Information Technology Research Center
Kyoto, 617, Japan
Date Visited: 26 March 1998
WTEC Attendess: B. Croft (report author), R. Reddy, B. Davis-Brown, G.Mendel, R. Chellappa, R. Larsen
Omron is an international, diverse company with about $6 billion in annualsales and more than 22,000 employees. The main products are in the areas ofcontrol components and systems (more than 50% of sales), electronic fundtransfer systems, public information and traffic systems, medical andhealthcare equipment, and open systems. Products related to digital informationorganization technology would come under the last category. The four coretechnologies originally identified by the company are fuzzy technology, sensingtechnology, computers, communication and control technology, and life sciencetechnology.
Recently, "humanmedia" or "flexible intelligence" technology to support"human-oriented computing" has been identified as a new direction. Thistechnology is being developed both to support other Omron products, such asticket sales machines, and as stand-alone software products. The goal ofOmron's humanmedia technology is to create "human-oriented equipment" toachieve the "Optimization Society," where people can enjoy work and privatelives suited to their individual needs. Although digital libraries are ofpotential interest to the Multi Media Group within the information technologyresearch center, Omron currently has no products in that area or plans todevelop such products. Some Omron software products, however, are importantcomponents of current commercial retrieval systems in the Asian markets.
In terms of government funding, Omron receives funding from NEDO, whichprovided ¥22 million for the FY 1998 and was expected to provide ¥24 millionduring FY 1999.
Omron's "humanmedia" technology is a combination of language processingtechnology, speech recognition technology, image processing technology, and"kansei processing technology." Kansei is a term that the WTECteam encountered frequently during this visit and is related to the developmentof intuitive interfaces and to the concept of affective computing proposed bythe MIT Media Laboratory. Each of these technologies is summarized in thefollowing sections.
The topics that were discussed here include morphological analysis,multilingual input and language recognition. SuperMorpho-J is a Japanesemorphological analysis system that is used for word segmentation andpart-of-speech tagging. The system has high segmentation accuracy (about 98%)and can process more than 1 GB of text per hour. The system can also deal withsome issues specific to Japanese such as word variants and word breaks at theend of the line. Versions of this system have been developed for Korean andChinese. Supermorpho-J is being used in the Japanese versions of Infoseek andVerity's search engine. Although segmentation and different character encodingsare often described as significant problems for Asian languages, it was clearfrom this discussion that these issues have been largely dealt with and are notan obstacle to multilingual retrieval systems.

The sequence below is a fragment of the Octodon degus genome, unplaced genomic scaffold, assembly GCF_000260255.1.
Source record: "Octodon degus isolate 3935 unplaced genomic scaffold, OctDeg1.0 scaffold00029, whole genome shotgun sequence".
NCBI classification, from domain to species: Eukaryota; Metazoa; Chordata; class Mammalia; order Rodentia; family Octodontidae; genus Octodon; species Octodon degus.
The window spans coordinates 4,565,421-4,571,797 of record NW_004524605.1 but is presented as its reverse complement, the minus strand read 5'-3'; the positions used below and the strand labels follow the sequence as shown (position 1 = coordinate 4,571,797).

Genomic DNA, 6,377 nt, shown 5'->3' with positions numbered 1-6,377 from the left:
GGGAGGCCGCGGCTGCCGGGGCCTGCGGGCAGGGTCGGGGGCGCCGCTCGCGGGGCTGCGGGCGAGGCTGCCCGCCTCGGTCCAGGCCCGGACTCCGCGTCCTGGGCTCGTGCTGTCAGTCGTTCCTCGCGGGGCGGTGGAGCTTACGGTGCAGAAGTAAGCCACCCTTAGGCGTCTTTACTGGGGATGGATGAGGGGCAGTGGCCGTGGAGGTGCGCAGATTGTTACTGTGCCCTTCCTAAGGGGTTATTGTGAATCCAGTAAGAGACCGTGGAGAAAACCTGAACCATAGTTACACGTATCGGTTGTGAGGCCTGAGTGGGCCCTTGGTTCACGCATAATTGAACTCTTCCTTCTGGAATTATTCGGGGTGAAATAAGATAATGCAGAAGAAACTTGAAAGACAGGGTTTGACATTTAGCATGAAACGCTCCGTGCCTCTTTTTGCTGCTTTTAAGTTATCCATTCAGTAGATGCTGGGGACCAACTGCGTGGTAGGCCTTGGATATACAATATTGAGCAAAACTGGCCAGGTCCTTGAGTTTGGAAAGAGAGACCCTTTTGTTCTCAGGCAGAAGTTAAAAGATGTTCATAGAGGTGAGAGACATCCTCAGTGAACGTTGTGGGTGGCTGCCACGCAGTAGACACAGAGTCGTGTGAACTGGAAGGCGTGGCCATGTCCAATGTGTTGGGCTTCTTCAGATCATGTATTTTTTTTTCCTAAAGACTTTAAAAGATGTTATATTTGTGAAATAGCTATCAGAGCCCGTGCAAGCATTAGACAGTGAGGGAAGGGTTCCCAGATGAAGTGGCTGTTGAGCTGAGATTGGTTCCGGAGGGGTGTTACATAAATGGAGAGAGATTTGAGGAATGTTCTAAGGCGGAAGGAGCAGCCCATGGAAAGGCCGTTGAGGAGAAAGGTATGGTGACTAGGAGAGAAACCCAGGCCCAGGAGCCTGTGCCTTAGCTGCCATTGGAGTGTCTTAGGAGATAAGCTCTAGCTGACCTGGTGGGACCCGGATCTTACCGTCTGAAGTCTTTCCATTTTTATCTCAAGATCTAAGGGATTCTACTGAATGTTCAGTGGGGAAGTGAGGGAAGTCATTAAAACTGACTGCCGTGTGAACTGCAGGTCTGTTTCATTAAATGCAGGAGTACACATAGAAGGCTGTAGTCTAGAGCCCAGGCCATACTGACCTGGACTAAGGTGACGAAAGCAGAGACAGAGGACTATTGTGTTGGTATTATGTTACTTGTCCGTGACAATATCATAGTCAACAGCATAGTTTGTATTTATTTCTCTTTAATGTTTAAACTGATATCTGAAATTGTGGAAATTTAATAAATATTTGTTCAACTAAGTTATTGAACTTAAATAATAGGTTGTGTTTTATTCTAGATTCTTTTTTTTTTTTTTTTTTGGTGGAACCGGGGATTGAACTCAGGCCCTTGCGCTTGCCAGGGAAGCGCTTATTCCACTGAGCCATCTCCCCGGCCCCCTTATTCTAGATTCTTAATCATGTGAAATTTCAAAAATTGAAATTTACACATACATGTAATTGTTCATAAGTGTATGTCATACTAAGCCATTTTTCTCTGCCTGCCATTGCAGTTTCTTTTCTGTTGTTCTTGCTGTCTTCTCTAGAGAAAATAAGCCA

Wnn is a well-known input system for Japanese and Chinese that wasoriginally developed in the UNIX environment. This system has been steadilydeveloped as a product and ported to Windows and Java. The system now alsosupports multiple languages in one document and many encodings, includingUnicode. Once again, from the point of view of multilingual digital librarysystems, it is clear that input will not be a major issue.
A speech recognition project based on word spotting was described. Wordspotting was preferred to large vocabulary language model approaches due to thepotential for better robustness in noisy environments, such as informationkiosks or ticket machines. Omron is now focusing its technology on Japaneselanguage, and a detailed explanation was not provided.
An image retrieval project was described as Omron's part of a nationalproject supported by NEDO. More than 13 companies, laboratories, anduniversities are involved in 3 working groups. The group that Omron wasinvolved in is "kansei agent and human media database." The imageretrieval project is viewed as a means of developing a better understanding ofkansei rather than being leading edge research in image processing. Thedefinition of kansei used by this group is "subjective criterion inhuman information selecting." Images from a database of postage stamps areindexed using four types of composition templates: horizontal, vertical,circle, and radiation. Combinations of these templates are being used forretrieval experiments, and excellent results have been obtained for the domain(postage stamps).